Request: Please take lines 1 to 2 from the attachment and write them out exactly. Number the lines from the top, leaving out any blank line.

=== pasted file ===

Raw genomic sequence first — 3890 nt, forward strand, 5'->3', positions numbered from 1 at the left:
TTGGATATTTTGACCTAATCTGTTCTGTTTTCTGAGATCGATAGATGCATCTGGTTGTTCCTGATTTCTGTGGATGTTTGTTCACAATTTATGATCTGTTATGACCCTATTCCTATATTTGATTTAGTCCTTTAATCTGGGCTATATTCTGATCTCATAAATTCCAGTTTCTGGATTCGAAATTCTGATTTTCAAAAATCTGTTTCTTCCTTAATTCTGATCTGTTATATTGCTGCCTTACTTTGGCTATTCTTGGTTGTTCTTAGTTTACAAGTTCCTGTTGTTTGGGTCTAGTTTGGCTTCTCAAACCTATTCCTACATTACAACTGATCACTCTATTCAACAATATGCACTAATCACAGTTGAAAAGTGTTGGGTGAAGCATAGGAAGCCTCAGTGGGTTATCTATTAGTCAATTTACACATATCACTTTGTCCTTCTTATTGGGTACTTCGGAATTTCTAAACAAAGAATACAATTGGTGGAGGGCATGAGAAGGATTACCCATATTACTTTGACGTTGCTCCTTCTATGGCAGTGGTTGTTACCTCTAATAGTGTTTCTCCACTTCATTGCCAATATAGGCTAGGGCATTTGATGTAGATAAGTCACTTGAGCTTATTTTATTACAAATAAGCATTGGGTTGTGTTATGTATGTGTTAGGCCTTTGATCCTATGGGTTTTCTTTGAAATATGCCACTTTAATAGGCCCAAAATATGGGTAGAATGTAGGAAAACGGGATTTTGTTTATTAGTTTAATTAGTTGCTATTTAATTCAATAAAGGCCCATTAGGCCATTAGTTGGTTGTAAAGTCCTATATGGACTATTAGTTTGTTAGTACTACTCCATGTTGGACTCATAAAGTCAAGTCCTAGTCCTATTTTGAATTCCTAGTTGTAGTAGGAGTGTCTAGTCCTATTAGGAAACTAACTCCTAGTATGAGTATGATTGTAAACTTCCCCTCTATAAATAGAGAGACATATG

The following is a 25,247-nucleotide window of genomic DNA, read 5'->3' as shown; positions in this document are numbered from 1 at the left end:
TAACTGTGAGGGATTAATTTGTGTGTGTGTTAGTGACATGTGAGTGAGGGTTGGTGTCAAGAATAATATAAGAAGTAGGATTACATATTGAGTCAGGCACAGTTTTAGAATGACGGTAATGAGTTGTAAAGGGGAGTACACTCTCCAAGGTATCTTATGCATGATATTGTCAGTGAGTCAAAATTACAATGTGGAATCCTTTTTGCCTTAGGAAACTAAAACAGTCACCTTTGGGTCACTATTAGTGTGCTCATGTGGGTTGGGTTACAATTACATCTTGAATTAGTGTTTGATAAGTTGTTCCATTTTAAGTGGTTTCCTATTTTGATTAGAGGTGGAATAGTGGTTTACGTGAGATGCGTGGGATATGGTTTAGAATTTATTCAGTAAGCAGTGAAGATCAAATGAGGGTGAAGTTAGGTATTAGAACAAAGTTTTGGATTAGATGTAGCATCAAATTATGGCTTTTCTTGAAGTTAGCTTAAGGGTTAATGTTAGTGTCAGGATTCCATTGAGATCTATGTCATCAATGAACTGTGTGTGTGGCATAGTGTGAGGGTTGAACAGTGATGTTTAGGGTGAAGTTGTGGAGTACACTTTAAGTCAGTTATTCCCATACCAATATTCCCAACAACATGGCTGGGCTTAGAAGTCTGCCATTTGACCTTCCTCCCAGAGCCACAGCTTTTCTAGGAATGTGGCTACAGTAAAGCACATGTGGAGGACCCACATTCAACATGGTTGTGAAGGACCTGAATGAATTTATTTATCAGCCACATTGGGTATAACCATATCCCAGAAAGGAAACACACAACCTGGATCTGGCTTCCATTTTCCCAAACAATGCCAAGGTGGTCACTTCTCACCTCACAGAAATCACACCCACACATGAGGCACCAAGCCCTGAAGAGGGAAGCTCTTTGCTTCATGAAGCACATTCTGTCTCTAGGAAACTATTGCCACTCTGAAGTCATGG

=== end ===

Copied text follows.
Raw genomic sequence first — 3890 nt, forward strand, 5'->3', positions numbered from 1 at the left:
TTGGATATTTTGACCTAATCTGTTCTGTTTTCTGAGATCGATAGATGCATCTGGTTGTTCCTGATTTCTGTGGATGTTTGTTCACAATTTATGATCTGTTATGACCCTATTCCTATATTTGATTTAGTCCTTTAATCTGGGCTATATTCTGATCTCATAAATTCCAGTTTCTGGATTCGAAATTCTGATTTTCAAAAATCTGTTTCTTCCTTAATTCTGATCTGTTATATTGCTGCCTTACTTTGGCTATTCTTGGTTGTTCTTAGTTTACAAGTTCCTGTTGTTTGGGTCTAGTTTGGCTTCTCAAACCTATTCCTACATTACAACTGATCACTCTATTCAACAATATGCACTAATCACAGTTGAAAAGTGTTGGGTGAAGCATAGGAAGCCTCAGTGGGTTATCTATTAGTCAATTTACACATATCACTTTGTCCTTCTTATTGGGTACTTCGGAATTTCTAAACAAAGAATACAATTGGTGGAGGGCATGAGAAGGATTACCCATATTACTTTGACGTTGCTCCTTCTATGGCAGTGGTTGTTACCTCTAATAGTGTTTCTCCACTTCATTGCCAATATAGGCTAGGGCATTTGATGTAGATAAGTCACTTGAGCTTATTTTATTACAAATAAGCATTGGGTTGTGTTATGTATGTGTTAGGCCTTTGATCCTATGGGTTTTCTTTGAAATATGCCACTTTAATAGGCCCAAAATATGGGTAGAATGTAGGAAAACGGGATTTTGTTTATTAGTTTAATTAGTTGCTATTTAATTCAATAAAGGCCCATTAGGCCATTAGTTGGTTGTAAAGTCCTATATGGACTATTAGTTTGTTAGTACTACTCCATGTTGGACTCATAAAGTCAAGTCCTAGTCCTATTTTGAATTCCTAGTTGTAGTAGGAGTGTCTAGTCCTATTAGGAAACTAACTCCTAGTATGAGTATGATTGTAAACTTCCCCTCTATAAATAGAGAGACATATG